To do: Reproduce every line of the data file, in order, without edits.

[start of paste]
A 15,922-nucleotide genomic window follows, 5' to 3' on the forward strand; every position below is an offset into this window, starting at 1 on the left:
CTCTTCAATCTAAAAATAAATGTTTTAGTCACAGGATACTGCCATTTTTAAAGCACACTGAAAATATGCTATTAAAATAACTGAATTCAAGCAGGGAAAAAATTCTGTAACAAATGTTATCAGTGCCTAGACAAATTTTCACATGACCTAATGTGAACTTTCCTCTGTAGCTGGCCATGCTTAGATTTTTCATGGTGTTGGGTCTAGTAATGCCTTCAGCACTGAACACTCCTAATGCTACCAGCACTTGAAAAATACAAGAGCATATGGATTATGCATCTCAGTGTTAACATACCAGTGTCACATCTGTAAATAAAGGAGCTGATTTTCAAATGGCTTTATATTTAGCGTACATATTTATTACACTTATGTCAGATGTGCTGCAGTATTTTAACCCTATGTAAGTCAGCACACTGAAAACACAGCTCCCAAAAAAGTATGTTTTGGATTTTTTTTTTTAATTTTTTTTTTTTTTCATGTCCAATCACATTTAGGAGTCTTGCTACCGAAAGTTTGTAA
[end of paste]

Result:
A 15,922-nucleotide genomic window follows, 5' to 3' on the forward strand; every position below is an offset into this window, starting at 1 on the left:
CTCTTCAATCTAAAAATAAATGTTTTAGTCACAGGATACTGCCATTTTTAAAGCACACTGAAAATATGCTATTAAAATAACTGAATTCAAGCAGGGAAAAAATTCTGTAACAAATGTTATCAGTGCCTAGACAAATTTTCACATGACCTAATGTGAACTTTCCTCTGTAGCTGGCCATGCTTAGATTTTTCATGGTGTTGGGTCTAGTAATGCCTTCAGCACTGAACACTCCTAATGCTACCAGCACTTGAAAAATACAAGAGCATATGGATTATGCATCTCAGTGTTAACATACCAGTGTCACATCTGTAAATAAAGGAGCTGATTTTCAAATGGCTTTATATTTAGCGTACATATTTATTACACTTATGTCAGATGTGCTGCAGTATTTTAACCCTATGTAAGTCAGCACACTGAAAACACAGCTCCCAAAAAAGTATGTTTTGGATTTTTTTTTTTAATTTTTTTTTTTTTTCATGTCCAATCACATTTAGGAGTCTTGCTACCGAAAGTTTGTAA